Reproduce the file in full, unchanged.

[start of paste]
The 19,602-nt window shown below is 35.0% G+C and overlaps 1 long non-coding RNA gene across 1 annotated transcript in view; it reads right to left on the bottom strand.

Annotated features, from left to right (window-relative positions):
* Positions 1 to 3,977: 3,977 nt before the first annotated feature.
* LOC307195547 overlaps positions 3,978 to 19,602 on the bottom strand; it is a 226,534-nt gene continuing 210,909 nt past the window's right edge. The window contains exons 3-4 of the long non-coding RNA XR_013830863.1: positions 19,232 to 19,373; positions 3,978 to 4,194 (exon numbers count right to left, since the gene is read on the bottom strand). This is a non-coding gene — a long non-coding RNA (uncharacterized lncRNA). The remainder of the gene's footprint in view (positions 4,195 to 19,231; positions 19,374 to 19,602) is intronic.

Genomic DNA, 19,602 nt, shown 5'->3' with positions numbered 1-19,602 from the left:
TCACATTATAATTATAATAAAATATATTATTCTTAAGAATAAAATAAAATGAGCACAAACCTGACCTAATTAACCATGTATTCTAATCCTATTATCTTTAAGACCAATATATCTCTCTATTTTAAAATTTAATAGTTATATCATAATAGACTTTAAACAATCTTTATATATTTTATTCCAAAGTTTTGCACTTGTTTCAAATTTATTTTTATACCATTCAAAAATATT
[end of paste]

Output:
The 19,602-nt window shown below is 35.0% G+C and overlaps 1 long non-coding RNA gene across 1 annotated transcript in view; it reads right to left on the bottom strand.

Annotated features, from left to right (window-relative positions):
* Positions 1 to 3,977: 3,977 nt before the first annotated feature.
* LOC307195547 overlaps positions 3,978 to 19,602 on the bottom strand; it is a 226,534-nt gene continuing 210,909 nt past the window's right edge. The window contains exons 3-4 of the long non-coding RNA XR_013830863.1: positions 19,232 to 19,373; positions 3,978 to 4,194 (exon numbers count right to left, since the gene is read on the bottom strand). This is a non-coding gene — a long non-coding RNA (uncharacterized lncRNA). The remainder of the gene's footprint in view (positions 4,195 to 19,231; positions 19,374 to 19,602) is intronic.

Genomic DNA, 19,602 nt, shown 5'->3' with positions numbered 1-19,602 from the left:
TCACATTATAATTATAATAAAATATATTATTCTTAAGAATAAAATAAAATGAGCACAAACCTGACCTAATTAACCATGTATTCTAATCCTATTATCTTTAAGACCAATATATCTCTCTATTTTAAAATTTAATAGTTATATCATAATAGACTTTAAACAATCTTTATATATTTTATTCCAAAGTTTTGCACTTGTTTCAAATTTATTTTTATACCATTCAAAAATATT